OP — I have a few thoughts to take or leave:
I own an NAD M33. I think it sounds pretty good. I’ve been comparing it to my Prima Luna HP Dialogue Premium integrated, using KT150 tubes, in an office sized room. I’d give the edge to the PL, but that’s my ears, my room, my NOLA Contender 2s, etc etc. I will say, I continue to dislike the BlueSound environment. On a less subjective subject, the NAD is not Roon certified, if that matters to you. Unlike earlier released models that are grandfathered in, if the NAD M33 was sold after Sept 2020, Roon will not recognize it pending certification. Many online dealers, perhaps in-person dealers, are pitching it as Roon ready. It’s not. Lastly, reading between the lines of the reviews and the buzz, the focus with the NAD seems to be its all-in-one feature profile. Yes, it’s an accomplishment. I just don’t see a lot of buzz about the sound. Some. Not a lot.
More generally, I think $5k can get you a helluva good amp. And if you are not philosophically offended by Class D, you might consider some of the amazingly well-priced PS Audio amps. They’ve been well-received. I owned the BHKs a few years ago, but I have not heard their Class D stuff. But, on paper, worth a look.
Impedance is emphatically not a crock. Dan D’Agostino would not say that. Nelson Pass would not say that. Bascom King would not say that. Call Nelson and just ask him. Nominal impedance specs (e.g., "this is a 4 ohm speaker," or "this one’s an 8 ohm speaker") may be unhelpful, or perhaps even "a crock." Nomical impedance is sorta just average impedance. But impedance dips are incredibly important, and have little to do with wattage, and little to do with sensitivity. If a speaker has an impedance dip down to, say, 2.0 or 2.2 ohms at, say, 85 Hz, that speaker is going to be asking for a decent amount of current (not wattage) at 85 Hz. And a little amp won’t have what the speaker is asking for. In a way that impacts sound quality, not just volume (which is arguably all that sensitivity numbers tell you; a test tone of 1000 Hz, delivered with one watt, measured from one meter, gives you X volume, in your case 88 dB — although, I suppose if you love listening to 1 kHz tones all day, that could be enormously important).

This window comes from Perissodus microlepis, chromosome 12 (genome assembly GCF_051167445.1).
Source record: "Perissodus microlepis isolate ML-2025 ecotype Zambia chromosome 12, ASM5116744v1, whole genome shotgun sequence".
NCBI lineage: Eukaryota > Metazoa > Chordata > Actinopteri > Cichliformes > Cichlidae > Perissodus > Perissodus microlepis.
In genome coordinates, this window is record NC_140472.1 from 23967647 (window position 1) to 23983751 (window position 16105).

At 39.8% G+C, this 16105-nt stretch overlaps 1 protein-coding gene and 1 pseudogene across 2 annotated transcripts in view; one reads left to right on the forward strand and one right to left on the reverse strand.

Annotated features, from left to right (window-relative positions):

Turning to the practical: a speaker with sensitivity of 88 dB pretty much never needs 500 watts. Betcha the NAD, at 200, provides plenty of headroom. It was plenty of power and current with my Harbeth 30.2s, with their low sensitivity. And if you don’t feel like really geeking out on impedance dips, etc, I’d vote for you to keep your sights on the 100 wpc and higher amps and chances are you won’t have any power/headroom issues and can instead focus on other priorities (tone, clarity, imaging, dynamics, grip, air, lack of glare).
My two cents. Worth about ... two cents.